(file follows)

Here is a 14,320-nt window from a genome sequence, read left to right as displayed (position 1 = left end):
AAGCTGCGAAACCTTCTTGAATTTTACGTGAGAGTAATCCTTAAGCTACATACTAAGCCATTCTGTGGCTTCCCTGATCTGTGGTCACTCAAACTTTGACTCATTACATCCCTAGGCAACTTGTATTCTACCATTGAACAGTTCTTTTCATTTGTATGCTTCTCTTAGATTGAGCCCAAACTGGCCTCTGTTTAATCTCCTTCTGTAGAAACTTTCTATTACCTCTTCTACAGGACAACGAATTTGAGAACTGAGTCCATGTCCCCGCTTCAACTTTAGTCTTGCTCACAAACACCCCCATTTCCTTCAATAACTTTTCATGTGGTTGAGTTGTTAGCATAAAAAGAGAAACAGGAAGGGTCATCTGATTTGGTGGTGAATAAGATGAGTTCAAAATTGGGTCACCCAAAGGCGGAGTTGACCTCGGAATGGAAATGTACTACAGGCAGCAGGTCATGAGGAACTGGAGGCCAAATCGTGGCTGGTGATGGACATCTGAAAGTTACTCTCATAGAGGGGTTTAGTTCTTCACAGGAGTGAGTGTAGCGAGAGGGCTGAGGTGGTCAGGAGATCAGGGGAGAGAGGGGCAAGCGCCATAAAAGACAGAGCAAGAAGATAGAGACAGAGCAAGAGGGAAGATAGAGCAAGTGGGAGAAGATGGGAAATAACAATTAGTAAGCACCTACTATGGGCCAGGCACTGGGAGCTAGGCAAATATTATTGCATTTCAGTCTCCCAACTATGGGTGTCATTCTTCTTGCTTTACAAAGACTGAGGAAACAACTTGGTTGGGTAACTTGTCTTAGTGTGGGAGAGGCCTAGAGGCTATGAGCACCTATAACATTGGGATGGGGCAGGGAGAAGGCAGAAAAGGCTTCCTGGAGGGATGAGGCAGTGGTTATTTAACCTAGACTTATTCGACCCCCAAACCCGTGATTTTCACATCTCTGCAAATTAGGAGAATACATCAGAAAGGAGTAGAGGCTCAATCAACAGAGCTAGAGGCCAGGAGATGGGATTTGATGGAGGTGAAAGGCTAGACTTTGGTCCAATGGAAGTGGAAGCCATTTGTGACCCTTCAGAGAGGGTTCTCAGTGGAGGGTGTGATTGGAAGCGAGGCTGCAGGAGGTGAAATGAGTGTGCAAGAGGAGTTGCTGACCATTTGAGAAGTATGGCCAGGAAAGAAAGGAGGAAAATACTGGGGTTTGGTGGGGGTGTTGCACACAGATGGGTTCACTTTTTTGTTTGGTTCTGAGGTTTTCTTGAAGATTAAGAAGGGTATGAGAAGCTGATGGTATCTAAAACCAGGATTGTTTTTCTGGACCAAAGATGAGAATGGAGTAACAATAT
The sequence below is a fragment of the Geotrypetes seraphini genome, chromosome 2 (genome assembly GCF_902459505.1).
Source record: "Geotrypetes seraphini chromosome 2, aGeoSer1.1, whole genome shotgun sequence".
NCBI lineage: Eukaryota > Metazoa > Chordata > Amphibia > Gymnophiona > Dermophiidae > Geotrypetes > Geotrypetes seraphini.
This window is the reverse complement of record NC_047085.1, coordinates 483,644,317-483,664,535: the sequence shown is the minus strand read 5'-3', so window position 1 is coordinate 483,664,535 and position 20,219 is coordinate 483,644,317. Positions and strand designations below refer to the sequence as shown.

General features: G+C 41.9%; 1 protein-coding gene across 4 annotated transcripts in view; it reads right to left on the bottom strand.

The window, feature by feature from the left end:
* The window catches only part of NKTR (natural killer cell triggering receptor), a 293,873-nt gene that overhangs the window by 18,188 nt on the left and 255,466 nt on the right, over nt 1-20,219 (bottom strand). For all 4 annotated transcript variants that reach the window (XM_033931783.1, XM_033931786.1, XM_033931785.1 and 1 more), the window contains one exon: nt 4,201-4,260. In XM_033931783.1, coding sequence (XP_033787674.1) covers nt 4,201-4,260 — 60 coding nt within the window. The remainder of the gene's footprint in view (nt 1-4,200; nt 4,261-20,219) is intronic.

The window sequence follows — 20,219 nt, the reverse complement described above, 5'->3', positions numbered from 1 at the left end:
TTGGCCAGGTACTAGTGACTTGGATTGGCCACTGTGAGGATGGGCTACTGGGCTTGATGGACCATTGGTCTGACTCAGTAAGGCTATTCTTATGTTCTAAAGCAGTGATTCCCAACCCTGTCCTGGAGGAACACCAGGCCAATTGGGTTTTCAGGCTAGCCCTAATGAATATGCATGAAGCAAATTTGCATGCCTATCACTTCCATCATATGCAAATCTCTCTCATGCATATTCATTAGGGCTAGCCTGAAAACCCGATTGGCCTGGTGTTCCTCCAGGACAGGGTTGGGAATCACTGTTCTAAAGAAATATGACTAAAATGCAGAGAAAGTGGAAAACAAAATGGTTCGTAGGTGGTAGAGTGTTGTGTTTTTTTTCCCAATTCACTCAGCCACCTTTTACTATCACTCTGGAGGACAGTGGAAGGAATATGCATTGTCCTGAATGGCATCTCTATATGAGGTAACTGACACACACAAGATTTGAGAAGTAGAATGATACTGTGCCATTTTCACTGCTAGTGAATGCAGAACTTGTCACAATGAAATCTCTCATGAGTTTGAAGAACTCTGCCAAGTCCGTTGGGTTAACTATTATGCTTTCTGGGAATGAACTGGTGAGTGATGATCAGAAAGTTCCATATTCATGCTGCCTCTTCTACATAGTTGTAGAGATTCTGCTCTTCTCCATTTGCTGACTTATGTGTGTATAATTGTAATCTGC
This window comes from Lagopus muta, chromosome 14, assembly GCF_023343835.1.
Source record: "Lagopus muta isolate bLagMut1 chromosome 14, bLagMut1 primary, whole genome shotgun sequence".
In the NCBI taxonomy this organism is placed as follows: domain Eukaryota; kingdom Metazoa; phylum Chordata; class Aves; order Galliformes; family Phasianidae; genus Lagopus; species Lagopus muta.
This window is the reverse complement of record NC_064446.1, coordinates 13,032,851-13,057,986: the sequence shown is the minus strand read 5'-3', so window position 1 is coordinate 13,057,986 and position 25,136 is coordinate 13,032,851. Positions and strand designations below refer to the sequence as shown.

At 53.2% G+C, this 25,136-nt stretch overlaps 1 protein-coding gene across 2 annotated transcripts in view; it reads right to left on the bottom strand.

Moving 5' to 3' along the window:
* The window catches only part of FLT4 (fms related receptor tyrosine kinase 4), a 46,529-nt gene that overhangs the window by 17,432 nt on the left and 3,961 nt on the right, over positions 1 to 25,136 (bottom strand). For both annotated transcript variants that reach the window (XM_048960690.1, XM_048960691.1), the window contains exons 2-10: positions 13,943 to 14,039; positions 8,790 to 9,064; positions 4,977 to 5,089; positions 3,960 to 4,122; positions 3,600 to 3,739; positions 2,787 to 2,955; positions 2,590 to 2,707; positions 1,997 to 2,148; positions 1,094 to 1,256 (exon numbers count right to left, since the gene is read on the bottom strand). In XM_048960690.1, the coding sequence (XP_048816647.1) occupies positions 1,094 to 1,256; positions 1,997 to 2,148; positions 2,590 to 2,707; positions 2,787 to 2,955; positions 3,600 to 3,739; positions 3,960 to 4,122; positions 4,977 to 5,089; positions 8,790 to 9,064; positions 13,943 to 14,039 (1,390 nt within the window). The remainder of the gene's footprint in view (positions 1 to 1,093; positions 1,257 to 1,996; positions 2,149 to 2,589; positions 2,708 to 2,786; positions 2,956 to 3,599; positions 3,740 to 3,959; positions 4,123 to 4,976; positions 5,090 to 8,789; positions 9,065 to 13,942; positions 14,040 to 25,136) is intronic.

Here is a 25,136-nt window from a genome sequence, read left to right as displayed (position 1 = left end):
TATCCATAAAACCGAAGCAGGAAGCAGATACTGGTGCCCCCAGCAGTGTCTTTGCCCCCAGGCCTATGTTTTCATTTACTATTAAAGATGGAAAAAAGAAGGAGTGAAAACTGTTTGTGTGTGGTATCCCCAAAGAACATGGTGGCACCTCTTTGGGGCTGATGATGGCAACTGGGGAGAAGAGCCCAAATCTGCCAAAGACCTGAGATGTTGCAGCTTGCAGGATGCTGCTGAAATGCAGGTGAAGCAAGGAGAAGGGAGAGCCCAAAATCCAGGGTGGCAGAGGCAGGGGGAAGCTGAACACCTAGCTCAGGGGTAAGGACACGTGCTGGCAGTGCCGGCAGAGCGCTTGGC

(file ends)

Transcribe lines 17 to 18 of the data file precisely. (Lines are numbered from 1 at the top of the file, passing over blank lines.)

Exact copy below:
Moving 5' to 3' along the window:
* The window catches only part of FLT4 (fms related receptor tyrosine kinase 4), a 46,529-nt gene that overhangs the window by 17,432 nt on the left and 3,961 nt on the right, over positions 1 to 25,136 (bottom strand). For both annotated transcript variants that reach the window (XM_048960690.1, XM_048960691.1), the window contains exons 2-10: positions 13,943 to 14,039; positions 8,790 to 9,064; positions 4,977 to 5,089; positions 3,960 to 4,122; positions 3,600 to 3,739; positions 2,787 to 2,955; positions 2,590 to 2,707; positions 1,997 to 2,148; positions 1,094 to 1,256 (exon numbers count right to left, since the gene is read on the bottom strand). In XM_048960690.1, the coding sequence (XP_048816647.1) occupies positions 1,094 to 1,256; positions 1,997 to 2,148; positions 2,590 to 2,707; positions 2,787 to 2,955; positions 3,600 to 3,739; positions 3,960 to 4,122; positions 4,977 to 5,089; positions 8,790 to 9,064; positions 13,943 to 14,039 (1,390 nt within the window). The remainder of the gene's footprint in view (positions 1 to 1,093; positions 1,257 to 1,996; positions 2,149 to 2,589; positions 2,708 to 2,786; positions 2,956 to 3,599; positions 3,740 to 3,959; positions 4,123 to 4,976; positions 5,090 to 8,789; positions 9,065 to 13,942; positions 14,040 to 25,136) is intronic.